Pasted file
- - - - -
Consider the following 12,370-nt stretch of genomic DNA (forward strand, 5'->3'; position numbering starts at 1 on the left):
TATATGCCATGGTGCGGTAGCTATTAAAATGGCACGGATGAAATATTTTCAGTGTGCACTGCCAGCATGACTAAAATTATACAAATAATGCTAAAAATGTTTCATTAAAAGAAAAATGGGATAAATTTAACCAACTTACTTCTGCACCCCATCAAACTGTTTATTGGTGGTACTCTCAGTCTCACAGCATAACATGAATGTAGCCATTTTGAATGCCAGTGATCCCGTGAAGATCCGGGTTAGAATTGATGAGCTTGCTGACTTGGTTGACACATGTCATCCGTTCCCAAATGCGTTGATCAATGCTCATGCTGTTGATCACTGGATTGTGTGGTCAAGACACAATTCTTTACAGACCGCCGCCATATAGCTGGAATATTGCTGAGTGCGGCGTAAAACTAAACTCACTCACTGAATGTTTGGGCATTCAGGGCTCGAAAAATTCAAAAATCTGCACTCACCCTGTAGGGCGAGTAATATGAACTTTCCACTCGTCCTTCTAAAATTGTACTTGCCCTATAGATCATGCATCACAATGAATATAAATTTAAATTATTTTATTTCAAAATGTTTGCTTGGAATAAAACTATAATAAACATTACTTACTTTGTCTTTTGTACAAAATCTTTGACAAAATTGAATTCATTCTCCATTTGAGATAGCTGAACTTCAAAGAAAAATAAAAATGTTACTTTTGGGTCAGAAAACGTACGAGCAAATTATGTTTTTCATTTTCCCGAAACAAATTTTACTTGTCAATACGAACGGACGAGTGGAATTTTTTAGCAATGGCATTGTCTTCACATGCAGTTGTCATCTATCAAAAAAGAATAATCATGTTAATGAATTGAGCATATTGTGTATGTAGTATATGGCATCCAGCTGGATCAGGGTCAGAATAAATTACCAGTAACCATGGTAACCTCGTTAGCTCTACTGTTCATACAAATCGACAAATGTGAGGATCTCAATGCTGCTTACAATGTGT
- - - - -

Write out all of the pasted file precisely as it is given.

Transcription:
Consider the following 12,370-nt stretch of genomic DNA (forward strand, 5'->3'; position numbering starts at 1 on the left):
TATATGCCATGGTGCGGTAGCTATTAAAATGGCACGGATGAAATATTTTCAGTGTGCACTGCCAGCATGACTAAAATTATACAAATAATGCTAAAAATGTTTCATTAAAAGAAAAATGGGATAAATTTAACCAACTTACTTCTGCACCCCATCAAACTGTTTATTGGTGGTACTCTCAGTCTCACAGCATAACATGAATGTAGCCATTTTGAATGCCAGTGATCCCGTGAAGATCCGGGTTAGAATTGATGAGCTTGCTGACTTGGTTGACACATGTCATCCGTTCCCAAATGCGTTGATCAATGCTCATGCTGTTGATCACTGGATTGTGTGGTCAAGACACAATTCTTTACAGACCGCCGCCATATAGCTGGAATATTGCTGAGTGCGGCGTAAAACTAAACTCACTCACTGAATGTTTGGGCATTCAGGGCTCGAAAAATTCAAAAATCTGCACTCACCCTGTAGGGCGAGTAATATGAACTTTCCACTCGTCCTTCTAAAATTGTACTTGCCCTATAGATCATGCATCACAATGAATATAAATTTAAATTATTTTATTTCAAAATGTTTGCTTGGAATAAAACTATAATAAACATTACTTACTTTGTCTTTTGTACAAAATCTTTGACAAAATTGAATTCATTCTCCATTTGAGATAGCTGAACTTCAAAGAAAAATAAAAATGTTACTTTTGGGTCAGAAAACGTACGAGCAAATTATGTTTTTCATTTTCCCGAAACAAATTTTACTTGTCAATACGAACGGACGAGTGGAATTTTTTAGCAATGGCATTGTCTTCACATGCAGTTGTCATCTATCAAAAAAGAATAATCATGTTAATGAATTGAGCATATTGTGTATGTAGTATATGGCATCCAGCTGGATCAGGGTCAGAATAAATTACCAGTAACCATGGTAACCTCGTTAGCTCTACTGTTCATACAAATCGACAAATGTGAGGATCTCAATGCTGCTTACAATGTGT